Sheldon Kirshner

Israel’s Unique Relationship With the UAE

Israel and the United Arab Emirates signed a free trade agreement earlier this month, Israel’s first with an Arab nation.

The landmark accord, signed in Jerusalem on April 1, was hailed as a “significant and historic milestone” by the co-signer, Israeli Economy Minister Orna Barbivai.

It emerged after five months of negotiations and nearly two years after Israel and the UAE normalized relations under the Abraham Accords.

Prime Minister Naftali Bennett described it as an “important moment” in Israel’s evolving relations with the UAE. He said he and its crown prince, Sheikh Mohammed bin Zayed al-Nahyan, had agreed last December to accelerate negotiations and bring them to a speedy conclusion.

Co-signed by the UAE’s Minister of State for Foreign Trade, Thani bin Ahmed al-Zeyoudi, the agreement underscores the depth and breadth of Israel’s remarkable relationship with one of its new Arab partners.

Israel is also forging significant commercial ties with Bahrain and Morocco, two of the Arab states that joined the Abraham Accords in 2020. But the sweeping cooperative relations Israel has established with the UAE in so short a time remains unmatched and so far unique.

In a reflection of this momentum, there has been a stunning growth in the volume of trade. In 2021, it was about $900 million. Over the next decade, it is forecast to reach more than $1 trillion, according to UAE Economy Minister Abdullah bin Touq al-Marri.

Currently, Israel’s biggest exports to the UAE are agricultural produce, medical equipment, high-precision instruments and cosmetics infused with Dead Sea minerals.

Significantly enough, the UAE is also a buyer of Israeli arms. Seven percent of Israel’s $11.3 billion worth of defence exports last year were bought by the UAE and Bahrain.

Israel’s imports from the UAE run the gamut from raw materials for the plastics industry and iron in all its forms to sand and gravel.

The agreement covers 95 percent of exports and imports and includes e-commerce, the protection of intellectual property rights, customs, services and government procurement. In the future, it may include products like energy and desalinized water.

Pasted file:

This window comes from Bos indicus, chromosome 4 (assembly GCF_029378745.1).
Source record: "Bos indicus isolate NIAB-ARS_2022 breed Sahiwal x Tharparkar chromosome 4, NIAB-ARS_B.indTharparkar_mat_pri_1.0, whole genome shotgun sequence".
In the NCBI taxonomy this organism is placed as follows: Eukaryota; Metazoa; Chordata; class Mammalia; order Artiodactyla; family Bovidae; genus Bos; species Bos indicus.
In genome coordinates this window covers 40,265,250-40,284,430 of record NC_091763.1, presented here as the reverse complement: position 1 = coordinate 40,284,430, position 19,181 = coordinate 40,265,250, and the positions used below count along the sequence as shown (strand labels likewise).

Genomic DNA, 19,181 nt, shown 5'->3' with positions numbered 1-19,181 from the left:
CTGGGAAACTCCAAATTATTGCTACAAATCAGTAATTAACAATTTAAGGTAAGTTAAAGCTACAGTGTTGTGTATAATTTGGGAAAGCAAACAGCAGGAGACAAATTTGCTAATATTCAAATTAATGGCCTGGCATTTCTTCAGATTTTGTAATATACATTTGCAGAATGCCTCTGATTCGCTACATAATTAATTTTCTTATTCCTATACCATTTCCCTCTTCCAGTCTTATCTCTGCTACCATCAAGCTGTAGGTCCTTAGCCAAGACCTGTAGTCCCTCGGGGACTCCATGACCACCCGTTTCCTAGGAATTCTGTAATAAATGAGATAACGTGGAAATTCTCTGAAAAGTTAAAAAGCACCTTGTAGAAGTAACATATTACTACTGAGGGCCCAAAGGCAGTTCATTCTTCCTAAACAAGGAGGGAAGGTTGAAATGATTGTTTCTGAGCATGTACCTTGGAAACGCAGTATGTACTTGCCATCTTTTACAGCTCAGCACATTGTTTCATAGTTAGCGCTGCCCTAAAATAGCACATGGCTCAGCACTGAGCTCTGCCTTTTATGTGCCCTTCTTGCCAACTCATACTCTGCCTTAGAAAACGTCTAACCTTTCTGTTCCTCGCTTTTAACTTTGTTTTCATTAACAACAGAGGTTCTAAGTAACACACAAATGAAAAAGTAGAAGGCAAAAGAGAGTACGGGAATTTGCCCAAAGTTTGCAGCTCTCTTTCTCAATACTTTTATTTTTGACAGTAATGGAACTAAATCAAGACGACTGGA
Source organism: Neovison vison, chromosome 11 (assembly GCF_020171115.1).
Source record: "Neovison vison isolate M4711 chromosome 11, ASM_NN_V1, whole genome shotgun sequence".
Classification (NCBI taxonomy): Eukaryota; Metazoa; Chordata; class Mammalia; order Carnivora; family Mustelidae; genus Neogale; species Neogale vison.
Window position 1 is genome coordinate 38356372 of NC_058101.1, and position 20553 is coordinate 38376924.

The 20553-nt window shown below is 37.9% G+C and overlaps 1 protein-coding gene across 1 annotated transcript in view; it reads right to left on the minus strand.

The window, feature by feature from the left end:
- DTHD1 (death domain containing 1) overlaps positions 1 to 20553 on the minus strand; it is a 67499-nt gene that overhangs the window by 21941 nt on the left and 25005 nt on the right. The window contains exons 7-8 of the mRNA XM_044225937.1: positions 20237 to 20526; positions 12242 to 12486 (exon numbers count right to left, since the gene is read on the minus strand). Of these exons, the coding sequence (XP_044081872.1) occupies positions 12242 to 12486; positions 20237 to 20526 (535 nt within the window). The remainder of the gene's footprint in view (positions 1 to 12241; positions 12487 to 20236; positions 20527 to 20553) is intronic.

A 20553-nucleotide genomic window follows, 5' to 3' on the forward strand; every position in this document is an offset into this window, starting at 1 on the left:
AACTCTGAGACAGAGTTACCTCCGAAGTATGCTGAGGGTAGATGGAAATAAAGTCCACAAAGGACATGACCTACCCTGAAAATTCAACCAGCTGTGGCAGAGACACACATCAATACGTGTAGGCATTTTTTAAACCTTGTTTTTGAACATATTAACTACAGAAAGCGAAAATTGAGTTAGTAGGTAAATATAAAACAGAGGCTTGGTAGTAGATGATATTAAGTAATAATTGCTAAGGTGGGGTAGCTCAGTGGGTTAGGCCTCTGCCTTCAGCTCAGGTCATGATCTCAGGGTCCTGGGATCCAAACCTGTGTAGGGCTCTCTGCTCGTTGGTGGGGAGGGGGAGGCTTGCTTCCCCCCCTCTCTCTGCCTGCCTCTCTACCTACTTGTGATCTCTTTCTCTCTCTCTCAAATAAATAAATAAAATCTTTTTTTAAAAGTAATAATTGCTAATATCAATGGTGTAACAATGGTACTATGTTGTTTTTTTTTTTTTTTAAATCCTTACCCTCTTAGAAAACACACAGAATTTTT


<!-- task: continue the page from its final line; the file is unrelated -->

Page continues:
Israel’s bilateral relations with the UAE — a major international trade hub of the Gulf region, Central Asia and the Far East — are varied and encompass military cooperation, tourism and athletic exchanges.

The UAE decided to normalize relations with Israel after it suspended a plan to annex the Jordan Valley in the West Bank and following a decision by the United States to sell the UAE the F-35 fighter jet, one of the most sophisticated combat planes in its arsenal.

Although the UAE supports a two-state solution to resolve Israel’s conflict with the Palestinians, the UAE leadership did not view it as a paramount issue like Egypt and Jordan, which signed peace treaties with Israel in 1979 and 1994 respectively.

Since then, neither Jordan nor Egypt have had warm relations with Israel. There is grassroots hostility toward Israel in both countries, particularly in Jordan, where two-thirds of the population is Palestinian. The festering Palestinian problem is equally a source of tension in Egypt, which has fought five wars and numerous skirmishes with Israel.

The cold peace that prevails between Israel and Jordan and Israel and Egypt has adversely affected their respective bilateral relations, notwithstanding a recent thaw.

The UAE has not been affected by these geopolitical dynamics for at least two reasons. The UAE has never fought a war with Israel. Nor is it as sensitive to the Palestinian cause as, say, Syria, Lebanon or Iraq.

Due to this factor, plus the ongoing threat posed by Iran’s regional ambitions, the UAE has adopted an exceedingly pragmatic, non-ideological approach to Israel, which is expressed tangibly in the free trade pact.

Expected to take effect after it is officially ratified by Israel and the UAE, the agreement is comprehensive in scope and a bridge, perhaps, to Arab states, such as Oman, Qatar and Kuwait, that do not as yet recognize Israel.

Ohad Cohen, the director of Israel’s Foreign Trade Administration at the Ministry of Economic Affairs and Trade, said it will enable Israel to reach new markets in the Middle East and allow Israeli companies to create regional offices. If managed properly, he told Al-Monitor recently, these offices will be positioned to sell goods to Arab states through the UAE.

Gone are the days when Israel faced the implacable Arab economic boycott.

About the Author
Sheldon Kirshner is a journalist in Toronto. He writes at his online journal,
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